Big changes took place within the Spanish Football Federation recently, with a managerial merry-go-round to go with it
12th June 2018: Spain Head coach Julen Lopetegui was named Head Coach of Real Madrid, to take over after his national duties with Spain at the FIFA World Cup.
13th June 2018: Julen Lopetegui was sacked as Coach of the Spanish National Team, to be replaced by Fernando Hierro.
Now this team needs no introduction. Led by Sergio Ramos, one of the most controversial figures in the game, they are a force to be reckoned with. Now a question remains to be answered. How far will all this confusion affect them on the biggest stage in World Football?
Julen Lopetegui was a respected Spanish footballer, who played as a goalkeeper and took the route into management post his playing career. He succeeded Vicente del Bosque, arguably the Spanish team’s greatest ever coach. There were whispers that Lopetegui had even signed a 2-year contract extension with the Spanish team shortly before the World Cup. This made the whole fiasco that much more surprising.
The primary differences between a “Club Coach” and a “National Coach” is the time that they spend with their teams and the resources they have at their disposal. At the club, the coach basically spends the whole year with his team, while the national coach only gets his team when International friendlies and World tournaments begin. A club coach gets transfer budgets to bring in various players while a national coach can only work with the players in his national pool.
There have been two very prominent cases of this very kind of appointment, however maybe not as controversial. Louis Van Gaal (Netherlands) was appointed Head coach of Manchester United shortly before the World Cup 2014, while Antonio Conte (Italy) was appointed Head coach of Chelsea before the Euro 2016. In both cases, all the parties involved were completely aware of any deals that were made, and most importantly, the Governing Body was kept the loop at all times.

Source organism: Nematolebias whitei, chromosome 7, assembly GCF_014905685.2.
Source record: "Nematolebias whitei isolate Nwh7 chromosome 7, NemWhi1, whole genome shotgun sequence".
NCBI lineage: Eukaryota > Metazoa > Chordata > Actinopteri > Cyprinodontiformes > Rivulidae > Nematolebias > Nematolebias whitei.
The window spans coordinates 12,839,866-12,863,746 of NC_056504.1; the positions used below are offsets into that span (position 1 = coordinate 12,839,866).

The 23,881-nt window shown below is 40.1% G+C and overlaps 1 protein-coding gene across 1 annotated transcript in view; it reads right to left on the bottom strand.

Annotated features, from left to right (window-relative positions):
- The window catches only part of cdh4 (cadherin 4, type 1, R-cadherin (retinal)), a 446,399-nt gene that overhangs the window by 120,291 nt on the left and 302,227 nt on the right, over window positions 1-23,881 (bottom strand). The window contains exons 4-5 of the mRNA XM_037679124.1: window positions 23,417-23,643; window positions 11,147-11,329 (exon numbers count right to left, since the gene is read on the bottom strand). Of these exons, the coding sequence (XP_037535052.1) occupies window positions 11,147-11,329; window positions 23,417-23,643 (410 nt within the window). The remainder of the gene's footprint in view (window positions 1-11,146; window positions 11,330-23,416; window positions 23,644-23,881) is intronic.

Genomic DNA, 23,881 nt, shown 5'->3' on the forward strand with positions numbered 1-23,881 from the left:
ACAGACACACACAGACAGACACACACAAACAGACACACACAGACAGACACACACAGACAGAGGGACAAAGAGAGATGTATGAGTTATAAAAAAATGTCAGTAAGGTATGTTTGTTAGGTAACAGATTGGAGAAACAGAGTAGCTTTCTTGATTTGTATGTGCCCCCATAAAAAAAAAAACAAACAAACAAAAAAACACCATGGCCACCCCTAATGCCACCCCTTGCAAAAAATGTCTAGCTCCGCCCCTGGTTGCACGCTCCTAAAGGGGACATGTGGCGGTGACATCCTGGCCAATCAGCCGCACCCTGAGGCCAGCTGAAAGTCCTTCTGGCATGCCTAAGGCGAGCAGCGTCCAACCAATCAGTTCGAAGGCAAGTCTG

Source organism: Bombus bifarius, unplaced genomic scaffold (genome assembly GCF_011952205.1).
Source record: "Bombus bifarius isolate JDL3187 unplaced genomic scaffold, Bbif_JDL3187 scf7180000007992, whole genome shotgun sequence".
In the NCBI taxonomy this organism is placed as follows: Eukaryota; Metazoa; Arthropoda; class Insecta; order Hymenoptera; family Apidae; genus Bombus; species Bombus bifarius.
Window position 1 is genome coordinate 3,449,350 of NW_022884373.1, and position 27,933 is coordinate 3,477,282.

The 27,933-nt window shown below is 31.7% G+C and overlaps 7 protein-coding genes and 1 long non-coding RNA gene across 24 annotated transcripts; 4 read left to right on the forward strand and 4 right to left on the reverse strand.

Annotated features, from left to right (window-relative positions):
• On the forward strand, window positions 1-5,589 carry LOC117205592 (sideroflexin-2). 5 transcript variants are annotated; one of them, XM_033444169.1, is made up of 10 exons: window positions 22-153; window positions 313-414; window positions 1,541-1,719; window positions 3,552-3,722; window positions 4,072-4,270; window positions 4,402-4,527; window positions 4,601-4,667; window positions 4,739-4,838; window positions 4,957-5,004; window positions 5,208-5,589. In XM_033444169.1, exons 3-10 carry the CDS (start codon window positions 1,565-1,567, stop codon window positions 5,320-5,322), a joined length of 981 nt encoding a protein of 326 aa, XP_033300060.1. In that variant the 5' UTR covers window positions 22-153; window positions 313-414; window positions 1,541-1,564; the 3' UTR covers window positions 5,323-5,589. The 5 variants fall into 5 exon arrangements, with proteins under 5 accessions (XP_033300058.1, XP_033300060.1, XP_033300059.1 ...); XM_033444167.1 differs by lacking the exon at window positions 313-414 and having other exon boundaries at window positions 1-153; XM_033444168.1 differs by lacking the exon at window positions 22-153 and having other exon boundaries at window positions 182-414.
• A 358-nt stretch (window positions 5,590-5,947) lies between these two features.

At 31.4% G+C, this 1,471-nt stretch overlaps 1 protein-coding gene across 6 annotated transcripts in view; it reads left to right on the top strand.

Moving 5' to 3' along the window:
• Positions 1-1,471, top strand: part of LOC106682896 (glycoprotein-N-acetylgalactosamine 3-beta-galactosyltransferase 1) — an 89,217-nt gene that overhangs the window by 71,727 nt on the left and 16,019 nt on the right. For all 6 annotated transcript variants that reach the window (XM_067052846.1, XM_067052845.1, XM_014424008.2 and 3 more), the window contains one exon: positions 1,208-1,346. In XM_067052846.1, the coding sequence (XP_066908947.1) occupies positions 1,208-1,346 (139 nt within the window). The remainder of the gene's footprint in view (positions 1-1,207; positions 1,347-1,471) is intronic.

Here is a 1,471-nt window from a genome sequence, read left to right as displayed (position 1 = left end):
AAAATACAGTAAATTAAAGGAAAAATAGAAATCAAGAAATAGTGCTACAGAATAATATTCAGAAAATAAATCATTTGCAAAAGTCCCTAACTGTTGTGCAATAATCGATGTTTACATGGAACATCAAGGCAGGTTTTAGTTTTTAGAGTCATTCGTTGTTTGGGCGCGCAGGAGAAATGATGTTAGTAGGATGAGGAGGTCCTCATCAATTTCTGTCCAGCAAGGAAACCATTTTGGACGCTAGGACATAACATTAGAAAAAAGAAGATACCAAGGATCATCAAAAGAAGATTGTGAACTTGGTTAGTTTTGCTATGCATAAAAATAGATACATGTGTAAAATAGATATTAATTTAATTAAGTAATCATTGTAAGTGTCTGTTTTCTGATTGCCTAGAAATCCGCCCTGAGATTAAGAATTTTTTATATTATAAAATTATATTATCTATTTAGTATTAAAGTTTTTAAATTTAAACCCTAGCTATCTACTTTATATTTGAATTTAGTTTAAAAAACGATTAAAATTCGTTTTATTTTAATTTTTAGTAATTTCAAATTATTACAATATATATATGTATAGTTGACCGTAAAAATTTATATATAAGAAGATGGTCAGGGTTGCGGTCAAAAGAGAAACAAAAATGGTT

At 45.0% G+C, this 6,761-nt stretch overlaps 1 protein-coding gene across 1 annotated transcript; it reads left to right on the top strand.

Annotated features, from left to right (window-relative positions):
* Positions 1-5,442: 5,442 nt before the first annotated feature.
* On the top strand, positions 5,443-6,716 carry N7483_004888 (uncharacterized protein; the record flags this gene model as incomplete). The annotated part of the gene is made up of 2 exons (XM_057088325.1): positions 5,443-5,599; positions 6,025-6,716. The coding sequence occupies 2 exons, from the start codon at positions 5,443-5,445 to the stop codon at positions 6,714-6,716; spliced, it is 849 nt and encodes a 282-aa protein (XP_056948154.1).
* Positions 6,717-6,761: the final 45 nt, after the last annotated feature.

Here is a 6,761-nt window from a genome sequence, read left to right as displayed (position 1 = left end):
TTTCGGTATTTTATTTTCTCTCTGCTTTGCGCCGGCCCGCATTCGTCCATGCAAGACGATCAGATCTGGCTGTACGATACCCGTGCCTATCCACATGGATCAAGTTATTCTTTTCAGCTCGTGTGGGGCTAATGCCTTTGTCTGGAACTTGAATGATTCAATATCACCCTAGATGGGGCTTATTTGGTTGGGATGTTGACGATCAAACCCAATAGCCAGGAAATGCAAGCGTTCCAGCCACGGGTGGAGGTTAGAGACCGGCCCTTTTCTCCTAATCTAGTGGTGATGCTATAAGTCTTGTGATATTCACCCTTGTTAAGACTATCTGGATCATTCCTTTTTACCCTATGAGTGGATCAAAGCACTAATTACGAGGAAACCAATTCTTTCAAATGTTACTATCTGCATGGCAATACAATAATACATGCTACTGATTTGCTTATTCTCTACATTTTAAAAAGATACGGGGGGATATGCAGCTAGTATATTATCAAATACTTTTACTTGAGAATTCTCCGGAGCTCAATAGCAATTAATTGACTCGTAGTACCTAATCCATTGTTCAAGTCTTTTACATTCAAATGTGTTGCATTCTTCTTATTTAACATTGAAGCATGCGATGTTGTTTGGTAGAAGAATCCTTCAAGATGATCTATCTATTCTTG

However, one thing that worked in both those managers’ favor was the team that they were joining and the team that they were leaving. Aside from maybe a couple of players, there wasn’t too much of a conflict of interest between the Italian National Team and The Dutch National Team with Chelsea and Manchester United respectively. The Spanish Job and Real Madrid and Barcelona jobs are almost inextricably linked together.
The Spanish Football President claimed that he was kept in the dark about Lopetegui’s Madrid move until five minutes before the announcement. If that is true, then one can only side with the Federation, seeing as how normal procedure has not been followed. Lopetegui being the new Madrid manager caused the non-Madrid players in the side to doubt that a conflict of interest may arise, and favorites may be picked.
Fernando Hierro has stepped in among the rubble and will look to keep his team’s concentration focused on one thing and one thing only- winning the World Cup. He must show excellent man management and make it clear to his players that only good performances and attitudes merit selection; nothing else does.
Even with all the confusion surrounding them, “La Furia Roja” are not a team to be trifled with. They were the last team to hold both the Euros and the World Cup simultaneously. They are a group of supremely talented and experienced footballers, and Hierro and the rest of Spain will be hoping that comes to the fore more than anything else.
The Spanish have enjoyed a decent start to this year’s event, earning 4 points from their opening 2 games. A 6-goal thriller against Portugal was followed by a gutsy win over Iran. Diego Costa’s ruthless efficiency in front of goal is aiding them in no small part. They will make it out of the group easily but will be tested as they go further into the tournament. For now, Hierro and Ramos will be hoping to invoke memories of 2010.